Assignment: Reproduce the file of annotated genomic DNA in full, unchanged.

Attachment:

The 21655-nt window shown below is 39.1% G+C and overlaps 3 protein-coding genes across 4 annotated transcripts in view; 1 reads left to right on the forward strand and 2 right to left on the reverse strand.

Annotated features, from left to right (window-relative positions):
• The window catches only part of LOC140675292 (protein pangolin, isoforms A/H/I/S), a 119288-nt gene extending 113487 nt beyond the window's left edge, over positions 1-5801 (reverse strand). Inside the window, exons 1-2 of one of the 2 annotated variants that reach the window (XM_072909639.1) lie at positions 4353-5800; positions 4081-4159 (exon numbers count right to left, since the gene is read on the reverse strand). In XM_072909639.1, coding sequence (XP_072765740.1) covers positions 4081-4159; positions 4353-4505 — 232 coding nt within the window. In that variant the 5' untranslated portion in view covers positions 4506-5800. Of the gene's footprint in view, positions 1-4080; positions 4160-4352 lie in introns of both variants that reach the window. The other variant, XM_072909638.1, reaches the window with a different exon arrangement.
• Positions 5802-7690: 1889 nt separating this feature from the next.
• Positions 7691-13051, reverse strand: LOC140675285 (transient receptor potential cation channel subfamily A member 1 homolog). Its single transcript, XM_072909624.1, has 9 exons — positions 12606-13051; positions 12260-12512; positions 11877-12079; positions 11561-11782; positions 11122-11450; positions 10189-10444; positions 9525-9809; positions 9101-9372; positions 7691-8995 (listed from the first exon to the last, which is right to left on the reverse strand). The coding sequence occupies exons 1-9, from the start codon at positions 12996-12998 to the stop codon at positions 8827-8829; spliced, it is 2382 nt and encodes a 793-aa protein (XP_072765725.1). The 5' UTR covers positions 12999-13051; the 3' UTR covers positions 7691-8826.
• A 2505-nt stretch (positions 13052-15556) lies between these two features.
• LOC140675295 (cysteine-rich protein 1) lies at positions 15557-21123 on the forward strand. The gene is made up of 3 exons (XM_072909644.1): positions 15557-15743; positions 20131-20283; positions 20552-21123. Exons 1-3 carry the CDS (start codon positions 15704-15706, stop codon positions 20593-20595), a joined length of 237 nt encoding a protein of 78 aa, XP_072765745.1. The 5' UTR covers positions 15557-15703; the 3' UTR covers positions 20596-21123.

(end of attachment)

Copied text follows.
The 21655-nt window shown below is 39.1% G+C and overlaps 3 protein-coding genes across 4 annotated transcripts in view; 1 reads left to right on the forward strand and 2 right to left on the reverse strand.

Annotated features, from left to right (window-relative positions):
• The window catches only part of LOC140675292 (protein pangolin, isoforms A/H/I/S), a 119288-nt gene extending 113487 nt beyond the window's left edge, over positions 1-5801 (reverse strand). Inside the window, exons 1-2 of one of the 2 annotated variants that reach the window (XM_072909639.1) lie at positions 4353-5800; positions 4081-4159 (exon numbers count right to left, since the gene is read on the reverse strand). In XM_072909639.1, coding sequence (XP_072765740.1) covers positions 4081-4159; positions 4353-4505 — 232 coding nt within the window. In that variant the 5' untranslated portion in view covers positions 4506-5800. Of the gene's footprint in view, positions 1-4080; positions 4160-4352 lie in introns of both variants that reach the window. The other variant, XM_072909638.1, reaches the window with a different exon arrangement.
• Positions 5802-7690: 1889 nt separating this feature from the next.
• Positions 7691-13051, reverse strand: LOC140675285 (transient receptor potential cation channel subfamily A member 1 homolog). Its single transcript, XM_072909624.1, has 9 exons — positions 12606-13051; positions 12260-12512; positions 11877-12079; positions 11561-11782; positions 11122-11450; positions 10189-10444; positions 9525-9809; positions 9101-9372; positions 7691-8995 (listed from the first exon to the last, which is right to left on the reverse strand). The coding sequence occupies exons 1-9, from the start codon at positions 12996-12998 to the stop codon at positions 8827-8829; spliced, it is 2382 nt and encodes a 793-aa protein (XP_072765725.1). The 5' UTR covers positions 12999-13051; the 3' UTR covers positions 7691-8826.
• A 2505-nt stretch (positions 13052-15556) lies between these two features.
• LOC140675295 (cysteine-rich protein 1) lies at positions 15557-21123 on the forward strand. The gene is made up of 3 exons (XM_072909644.1): positions 15557-15743; positions 20131-20283; positions 20552-21123. Exons 1-3 carry the CDS (start codon positions 15704-15706, stop codon positions 20593-20595), a joined length of 237 nt encoding a protein of 78 aa, XP_072765745.1. The 5' UTR covers positions 15557-15703; the 3' UTR covers positions 20596-21123.